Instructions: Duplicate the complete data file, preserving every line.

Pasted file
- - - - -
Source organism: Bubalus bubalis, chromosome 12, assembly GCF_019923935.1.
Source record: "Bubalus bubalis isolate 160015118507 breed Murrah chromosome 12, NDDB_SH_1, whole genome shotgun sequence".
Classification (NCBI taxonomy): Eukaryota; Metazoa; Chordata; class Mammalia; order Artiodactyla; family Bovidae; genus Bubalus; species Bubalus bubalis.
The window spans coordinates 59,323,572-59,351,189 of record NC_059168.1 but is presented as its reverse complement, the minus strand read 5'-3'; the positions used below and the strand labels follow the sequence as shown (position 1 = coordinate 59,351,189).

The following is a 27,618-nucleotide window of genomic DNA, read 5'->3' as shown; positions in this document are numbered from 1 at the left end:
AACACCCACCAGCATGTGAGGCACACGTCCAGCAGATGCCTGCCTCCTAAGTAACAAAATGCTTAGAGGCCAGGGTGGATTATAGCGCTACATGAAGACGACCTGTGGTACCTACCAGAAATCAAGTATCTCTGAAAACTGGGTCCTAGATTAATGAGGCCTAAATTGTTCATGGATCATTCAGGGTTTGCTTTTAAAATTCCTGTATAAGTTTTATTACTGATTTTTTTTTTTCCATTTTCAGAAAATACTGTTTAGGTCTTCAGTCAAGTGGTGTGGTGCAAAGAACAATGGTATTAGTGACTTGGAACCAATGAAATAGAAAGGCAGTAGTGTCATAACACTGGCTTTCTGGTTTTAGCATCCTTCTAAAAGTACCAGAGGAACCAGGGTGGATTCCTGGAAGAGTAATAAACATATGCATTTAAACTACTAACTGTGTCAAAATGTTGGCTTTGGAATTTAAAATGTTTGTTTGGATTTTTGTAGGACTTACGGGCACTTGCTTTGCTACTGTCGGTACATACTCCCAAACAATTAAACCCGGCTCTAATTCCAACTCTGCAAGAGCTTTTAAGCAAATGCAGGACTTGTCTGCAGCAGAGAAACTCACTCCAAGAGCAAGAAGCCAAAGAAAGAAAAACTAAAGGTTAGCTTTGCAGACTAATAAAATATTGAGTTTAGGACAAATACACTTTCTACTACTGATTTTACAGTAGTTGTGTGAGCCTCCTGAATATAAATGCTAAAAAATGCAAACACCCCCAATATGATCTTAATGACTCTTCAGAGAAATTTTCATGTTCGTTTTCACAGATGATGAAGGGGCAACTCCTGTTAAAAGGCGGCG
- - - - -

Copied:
Source organism: Bubalus bubalis, chromosome 12, assembly GCF_019923935.1.
Source record: "Bubalus bubalis isolate 160015118507 breed Murrah chromosome 12, NDDB_SH_1, whole genome shotgun sequence".
Classification (NCBI taxonomy): Eukaryota; Metazoa; Chordata; class Mammalia; order Artiodactyla; family Bovidae; genus Bubalus; species Bubalus bubalis.
The window spans coordinates 59,323,572-59,351,189 of record NC_059168.1 but is presented as its reverse complement, the minus strand read 5'-3'; the positions used below and the strand labels follow the sequence as shown (position 1 = coordinate 59,351,189).

The following is a 27,618-nucleotide window of genomic DNA, read 5'->3' as shown; positions in this document are numbered from 1 at the left end:
AACACCCACCAGCATGTGAGGCACACGTCCAGCAGATGCCTGCCTCCTAAGTAACAAAATGCTTAGAGGCCAGGGTGGATTATAGCGCTACATGAAGACGACCTGTGGTACCTACCAGAAATCAAGTATCTCTGAAAACTGGGTCCTAGATTAATGAGGCCTAAATTGTTCATGGATCATTCAGGGTTTGCTTTTAAAATTCCTGTATAAGTTTTATTACTGATTTTTTTTTTTCCATTTTCAGAAAATACTGTTTAGGTCTTCAGTCAAGTGGTGTGGTGCAAAGAACAATGGTATTAGTGACTTGGAACCAATGAAATAGAAAGGCAGTAGTGTCATAACACTGGCTTTCTGGTTTTAGCATCCTTCTAAAAGTACCAGAGGAACCAGGGTGGATTCCTGGAAGAGTAATAAACATATGCATTTAAACTACTAACTGTGTCAAAATGTTGGCTTTGGAATTTAAAATGTTTGTTTGGATTTTTGTAGGACTTACGGGCACTTGCTTTGCTACTGTCGGTACATACTCCCAAACAATTAAACCCGGCTCTAATTCCAACTCTGCAAGAGCTTTTAAGCAAATGCAGGACTTGTCTGCAGCAGAGAAACTCACTCCAAGAGCAAGAAGCCAAAGAAAGAAAAACTAAAGGTTAGCTTTGCAGACTAATAAAATATTGAGTTTAGGACAAATACACTTTCTACTACTGATTTTACAGTAGTTGTGTGAGCCTCCTGAATATAAATGCTAAAAAATGCAAACACCCCCAATATGATCTTAATGACTCTTCAGAGAAATTTTCATGTTCGTTTTCACAGATGATGAAGGGGCAACTCCTGTTAAAAGGCGGCG